Identification and Characterization of Histone H3 Lysine 23 Methylation in Germline Chromatin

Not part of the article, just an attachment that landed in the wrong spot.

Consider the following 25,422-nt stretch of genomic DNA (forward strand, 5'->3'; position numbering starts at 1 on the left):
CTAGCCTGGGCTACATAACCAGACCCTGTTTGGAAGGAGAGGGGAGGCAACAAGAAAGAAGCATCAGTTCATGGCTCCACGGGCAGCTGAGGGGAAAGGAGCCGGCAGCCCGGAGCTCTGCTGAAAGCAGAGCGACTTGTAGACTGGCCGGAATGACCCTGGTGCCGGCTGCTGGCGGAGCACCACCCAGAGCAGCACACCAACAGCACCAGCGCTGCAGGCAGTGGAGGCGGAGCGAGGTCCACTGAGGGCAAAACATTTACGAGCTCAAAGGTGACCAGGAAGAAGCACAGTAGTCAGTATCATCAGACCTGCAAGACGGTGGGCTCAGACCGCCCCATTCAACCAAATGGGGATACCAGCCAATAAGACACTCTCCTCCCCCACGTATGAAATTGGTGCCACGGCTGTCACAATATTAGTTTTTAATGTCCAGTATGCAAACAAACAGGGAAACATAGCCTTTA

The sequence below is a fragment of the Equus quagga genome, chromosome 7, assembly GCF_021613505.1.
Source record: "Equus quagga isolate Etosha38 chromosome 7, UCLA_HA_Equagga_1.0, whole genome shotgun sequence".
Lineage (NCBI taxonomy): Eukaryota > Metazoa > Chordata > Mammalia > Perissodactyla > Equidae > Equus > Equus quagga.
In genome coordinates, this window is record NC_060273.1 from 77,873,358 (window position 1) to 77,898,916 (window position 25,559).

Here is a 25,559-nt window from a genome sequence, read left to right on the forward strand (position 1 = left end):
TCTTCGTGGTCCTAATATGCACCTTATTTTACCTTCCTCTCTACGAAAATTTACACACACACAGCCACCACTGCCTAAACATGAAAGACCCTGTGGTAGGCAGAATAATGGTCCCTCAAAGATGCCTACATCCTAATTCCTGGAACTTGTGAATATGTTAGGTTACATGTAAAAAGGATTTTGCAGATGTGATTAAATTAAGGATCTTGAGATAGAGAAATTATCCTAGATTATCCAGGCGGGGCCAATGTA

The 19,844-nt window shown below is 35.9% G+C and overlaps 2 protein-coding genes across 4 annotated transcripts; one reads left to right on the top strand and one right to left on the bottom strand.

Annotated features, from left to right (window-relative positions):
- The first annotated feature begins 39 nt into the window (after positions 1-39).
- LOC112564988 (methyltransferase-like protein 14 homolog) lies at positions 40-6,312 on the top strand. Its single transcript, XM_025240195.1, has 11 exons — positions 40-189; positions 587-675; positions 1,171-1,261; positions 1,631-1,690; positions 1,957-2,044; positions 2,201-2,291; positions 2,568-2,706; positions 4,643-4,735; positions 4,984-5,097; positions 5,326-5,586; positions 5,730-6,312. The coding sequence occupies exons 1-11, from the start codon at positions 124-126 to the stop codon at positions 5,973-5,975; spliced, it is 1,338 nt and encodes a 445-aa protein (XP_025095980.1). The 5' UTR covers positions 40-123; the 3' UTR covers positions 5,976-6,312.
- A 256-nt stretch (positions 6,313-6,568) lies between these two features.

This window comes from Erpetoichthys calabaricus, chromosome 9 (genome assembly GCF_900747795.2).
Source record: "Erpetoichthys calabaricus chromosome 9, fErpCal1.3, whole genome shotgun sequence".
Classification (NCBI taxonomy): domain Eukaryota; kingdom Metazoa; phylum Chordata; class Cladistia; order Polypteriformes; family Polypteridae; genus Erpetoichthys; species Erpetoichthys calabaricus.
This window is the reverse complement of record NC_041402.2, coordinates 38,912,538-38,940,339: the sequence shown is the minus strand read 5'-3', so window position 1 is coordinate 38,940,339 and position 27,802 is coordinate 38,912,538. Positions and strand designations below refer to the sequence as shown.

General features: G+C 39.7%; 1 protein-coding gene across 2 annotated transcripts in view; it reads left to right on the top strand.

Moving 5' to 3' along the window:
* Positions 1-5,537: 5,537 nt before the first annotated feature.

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Eukaryotic DNA and histone proteins are packaged into chromatin that can occur in two cytologically distinct states: heterochromatin, which is highly compacted and transcriptionally repressive; or euchromatin, which is relatively open and transcriptionally permissive. Increasing experimental evidence suggest that the structure and function of chromatin is governed, in part, by histone post-translational modifications (PTMs), but their characterization is generally protracted because of the biological complexities associated with higher eukaryotes. Moreover, recent studies have shown that euchromatin and heterochromatin represent the extremes of a continuum of physiological chromatin states, which may be encoded for by distinct combinations of histone PTMs. These states also have transcription-independent roles during interphase, mitosis, and meiosis that contribute to, among other activities, maintaining genomic stability. To screen for novel heterochromatin associated histone PTMs, we took advantage of the nuclear dimorphism afforded by the single-celled ciliate Tetrahymena thermophila. This model organism has two physically separable nuclei with its cytoplasm: a heterochromatic micronucleus (germline genome), and a euchromatic macronucleus (somatic genome). In this dissertation, I present our work identifying and characterizing histone H3 lysine 23 methylation (H3K23me) in the micronucleus. We report that H3K23 trimethylation (H3K23me3) is a micronucleus-specific heterochromatin modification that becomes particularly enriched during meiosis. Loss of H3K23me3, through deletion of its putative methyltransferase Ezl3p, causes mislocalization of meiosis-induced DNA double-strand breaks to heterochromatin, and decreases progeny viability. We extend the significance of H3K23me3 to higher eukaryotes by showing its meiotic upregulation is conserved in germlines of C. elegans and mice. In summary, our results suggest that the evolutionary conserved H3K23me3 plays an important role in protecting meiotic, germline heterochromatin from programmed DSBs.